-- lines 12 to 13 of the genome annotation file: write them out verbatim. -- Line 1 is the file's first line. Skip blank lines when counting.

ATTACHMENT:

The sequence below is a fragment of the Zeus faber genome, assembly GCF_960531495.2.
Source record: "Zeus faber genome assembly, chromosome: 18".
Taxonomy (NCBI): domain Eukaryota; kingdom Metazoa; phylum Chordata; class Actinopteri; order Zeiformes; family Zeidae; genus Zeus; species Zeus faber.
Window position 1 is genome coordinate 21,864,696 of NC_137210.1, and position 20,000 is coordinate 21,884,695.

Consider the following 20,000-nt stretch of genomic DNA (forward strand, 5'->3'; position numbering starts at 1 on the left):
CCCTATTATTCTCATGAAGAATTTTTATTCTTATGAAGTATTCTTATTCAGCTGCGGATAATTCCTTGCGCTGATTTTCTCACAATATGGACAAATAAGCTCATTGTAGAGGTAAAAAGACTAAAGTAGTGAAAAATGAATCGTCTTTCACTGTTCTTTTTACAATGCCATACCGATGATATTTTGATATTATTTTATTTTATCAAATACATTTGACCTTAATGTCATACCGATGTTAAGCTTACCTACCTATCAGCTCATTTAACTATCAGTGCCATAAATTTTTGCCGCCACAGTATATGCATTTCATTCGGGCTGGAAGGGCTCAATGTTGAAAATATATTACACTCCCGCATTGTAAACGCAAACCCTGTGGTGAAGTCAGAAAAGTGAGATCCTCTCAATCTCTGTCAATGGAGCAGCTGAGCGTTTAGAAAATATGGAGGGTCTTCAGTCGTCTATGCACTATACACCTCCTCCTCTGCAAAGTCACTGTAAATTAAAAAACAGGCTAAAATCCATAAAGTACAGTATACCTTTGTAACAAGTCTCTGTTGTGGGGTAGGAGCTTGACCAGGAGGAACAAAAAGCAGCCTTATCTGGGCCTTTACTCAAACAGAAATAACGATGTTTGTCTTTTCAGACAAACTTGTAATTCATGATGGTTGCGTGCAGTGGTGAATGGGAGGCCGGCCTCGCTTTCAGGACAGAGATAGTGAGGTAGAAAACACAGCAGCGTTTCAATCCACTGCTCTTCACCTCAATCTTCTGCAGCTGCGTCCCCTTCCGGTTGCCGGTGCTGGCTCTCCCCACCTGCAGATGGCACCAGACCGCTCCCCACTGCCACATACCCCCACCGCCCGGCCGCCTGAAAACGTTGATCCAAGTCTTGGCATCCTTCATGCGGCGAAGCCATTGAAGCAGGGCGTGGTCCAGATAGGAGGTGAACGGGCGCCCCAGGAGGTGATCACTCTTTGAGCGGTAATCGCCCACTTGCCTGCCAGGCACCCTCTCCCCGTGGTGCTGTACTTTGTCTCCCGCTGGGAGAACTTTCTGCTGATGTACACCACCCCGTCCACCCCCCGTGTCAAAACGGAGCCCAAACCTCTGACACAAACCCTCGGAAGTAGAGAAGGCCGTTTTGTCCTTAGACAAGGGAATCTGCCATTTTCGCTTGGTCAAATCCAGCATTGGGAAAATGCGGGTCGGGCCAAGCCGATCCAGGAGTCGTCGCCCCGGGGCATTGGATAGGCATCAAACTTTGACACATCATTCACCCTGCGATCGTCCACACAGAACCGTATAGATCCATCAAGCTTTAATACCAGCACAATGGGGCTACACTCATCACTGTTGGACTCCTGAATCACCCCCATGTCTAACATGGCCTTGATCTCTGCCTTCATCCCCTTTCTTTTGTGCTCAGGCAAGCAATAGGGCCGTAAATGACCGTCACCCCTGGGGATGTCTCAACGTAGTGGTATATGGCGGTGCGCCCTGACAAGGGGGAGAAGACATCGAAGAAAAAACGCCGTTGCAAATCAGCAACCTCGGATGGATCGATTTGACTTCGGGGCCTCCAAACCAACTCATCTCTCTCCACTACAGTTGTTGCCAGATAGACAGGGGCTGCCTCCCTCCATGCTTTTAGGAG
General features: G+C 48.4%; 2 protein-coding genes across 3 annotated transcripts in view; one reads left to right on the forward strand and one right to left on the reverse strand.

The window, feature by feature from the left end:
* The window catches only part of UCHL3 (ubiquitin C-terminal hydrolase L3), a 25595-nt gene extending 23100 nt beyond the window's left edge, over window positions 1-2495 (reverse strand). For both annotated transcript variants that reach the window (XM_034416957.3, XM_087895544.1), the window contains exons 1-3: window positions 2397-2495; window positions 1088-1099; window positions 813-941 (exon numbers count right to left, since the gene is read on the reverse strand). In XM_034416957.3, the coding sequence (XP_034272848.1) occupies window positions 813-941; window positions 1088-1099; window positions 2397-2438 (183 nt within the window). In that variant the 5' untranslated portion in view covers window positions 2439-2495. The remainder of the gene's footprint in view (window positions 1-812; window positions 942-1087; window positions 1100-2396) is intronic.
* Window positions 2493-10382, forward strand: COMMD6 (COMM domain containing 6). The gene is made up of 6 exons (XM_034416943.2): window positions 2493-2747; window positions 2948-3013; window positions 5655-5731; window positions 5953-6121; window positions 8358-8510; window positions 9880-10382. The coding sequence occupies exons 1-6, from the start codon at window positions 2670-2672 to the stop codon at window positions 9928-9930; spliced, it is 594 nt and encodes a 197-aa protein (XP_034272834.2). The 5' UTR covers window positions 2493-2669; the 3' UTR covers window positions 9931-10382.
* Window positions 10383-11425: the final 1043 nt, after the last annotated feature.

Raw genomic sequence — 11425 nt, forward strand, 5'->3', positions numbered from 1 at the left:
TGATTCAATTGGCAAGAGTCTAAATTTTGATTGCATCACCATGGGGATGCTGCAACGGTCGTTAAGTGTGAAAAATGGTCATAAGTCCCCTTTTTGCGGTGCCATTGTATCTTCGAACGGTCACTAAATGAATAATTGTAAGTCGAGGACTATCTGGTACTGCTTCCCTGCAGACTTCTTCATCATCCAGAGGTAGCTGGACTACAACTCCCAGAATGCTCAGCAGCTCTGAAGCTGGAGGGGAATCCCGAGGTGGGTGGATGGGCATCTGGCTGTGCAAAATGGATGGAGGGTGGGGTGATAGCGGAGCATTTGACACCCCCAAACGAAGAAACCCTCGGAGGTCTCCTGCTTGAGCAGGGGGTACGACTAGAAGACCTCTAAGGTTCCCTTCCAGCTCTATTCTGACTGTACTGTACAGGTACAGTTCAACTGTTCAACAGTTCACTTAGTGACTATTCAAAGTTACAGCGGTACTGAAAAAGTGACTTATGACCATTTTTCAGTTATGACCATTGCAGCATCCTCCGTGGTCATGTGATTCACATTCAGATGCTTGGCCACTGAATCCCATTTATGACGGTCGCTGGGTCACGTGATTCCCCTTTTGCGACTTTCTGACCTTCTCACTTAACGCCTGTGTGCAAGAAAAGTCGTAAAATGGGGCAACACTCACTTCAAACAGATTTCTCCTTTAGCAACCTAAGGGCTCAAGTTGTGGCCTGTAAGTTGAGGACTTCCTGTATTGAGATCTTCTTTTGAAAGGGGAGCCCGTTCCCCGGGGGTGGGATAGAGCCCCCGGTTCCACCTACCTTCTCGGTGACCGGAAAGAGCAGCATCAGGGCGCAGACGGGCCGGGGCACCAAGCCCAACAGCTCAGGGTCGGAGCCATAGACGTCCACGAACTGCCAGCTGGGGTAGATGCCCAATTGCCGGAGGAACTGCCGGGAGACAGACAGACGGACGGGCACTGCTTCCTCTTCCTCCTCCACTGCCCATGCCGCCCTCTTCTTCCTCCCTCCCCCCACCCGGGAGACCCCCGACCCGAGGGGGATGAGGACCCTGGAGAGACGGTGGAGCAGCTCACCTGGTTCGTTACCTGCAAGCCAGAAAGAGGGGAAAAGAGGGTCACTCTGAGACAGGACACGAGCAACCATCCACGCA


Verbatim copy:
Raw genomic sequence — 11425 nt, forward strand, 5'->3', positions numbered from 1 at the left:
TGATTCAATTGGCAAGAGTCTAAATTTTGATTGCATCACCATGGGGATGCTGCAACGGTCGTTAAGTGTGAAAAATGGTCATAAGTCCCCTTTTTGCGGTGCCATTGTATCTTCGAACGGTCACTAAATGAATAATTGTAAGTCGAGGACTATCTGGTACTGCTTCCCTGCAGACTTCTTCATCATCCAGAGGTAGCTGGACTACAACTCCCAGAATGCTCAGCAGCTCTGAAGCTGGAGGGGAATCCCGAGGTGGGTGGATGGGCATCTGGCTGTGCAAAATGGATGGAGGGTGGGGTGATAGCGGAGCATTTGACACCCCCAAACGAAGAAACCCTCGGAGGTCTCCTGCTTGAGCAGGGGGTACGACTAGAAGACCTCTAAGGTTCCCTTCCAGCTCTATTCTGACTGTACTGTACAGGTACAGTTCAACTGTTCAACAGTTCACTTAGTGACTATTCAAAGTTACAGCGGTACTGAAAAAGTGACTTATGACCATTTTTCAGTTATGACCATTGCAGCATCCTCCGTGGTCATGTGATTCACATTCAGATGCTTGGCCACTGAATCCCATTTATGACGGTCGCTGGGTCACGTGATTCCCCTTTTGCGACTTTCTGACCTTCTCACTTAACGCCTGTGTGCAAGAAAAGTCGTAAAATGGGGCAACACTCACTTCAAACAGATTTCTCCTTTAGCAACCTAAGGGCTCAAGTTGTGGCCTGTAAGTTGAGGACTTCCTGTATTGAGATCTTCTTTTGAAAGGGGAGCCCGTTCCCCGGGGGTGGGATAGAGCCCCCGGTTCCACCTACCTTCTCGGTGACCGGAAAGAGCAGCATCAGGGCGCAGACGGGCCGGGGCACCAAGCCCAACAGCTCAGGGTCGGAGCCATAGACGTCCACGAACTGCCAGCTGGGGTAGATGCCCAATTGCCGGAGGAACTGCCGGGAGACAGACAGACGGACGGGCACTGCTTCCTCTTCCTCCTCCACTGCCCATGCCGCCCTCTTCTTCCTCCCTCCCCCCACCCGGGAGACCCCCGACCCGAGGGGGATGAGGACCCTGGAGAGACGGTGGAGCAGCTCACCTGGTTCGTTACCTGCAAGCCAGAAAGAGGGGAAAAGAGGGTCACTCTGAGACAGGACACGAGCAACCATCCACGCA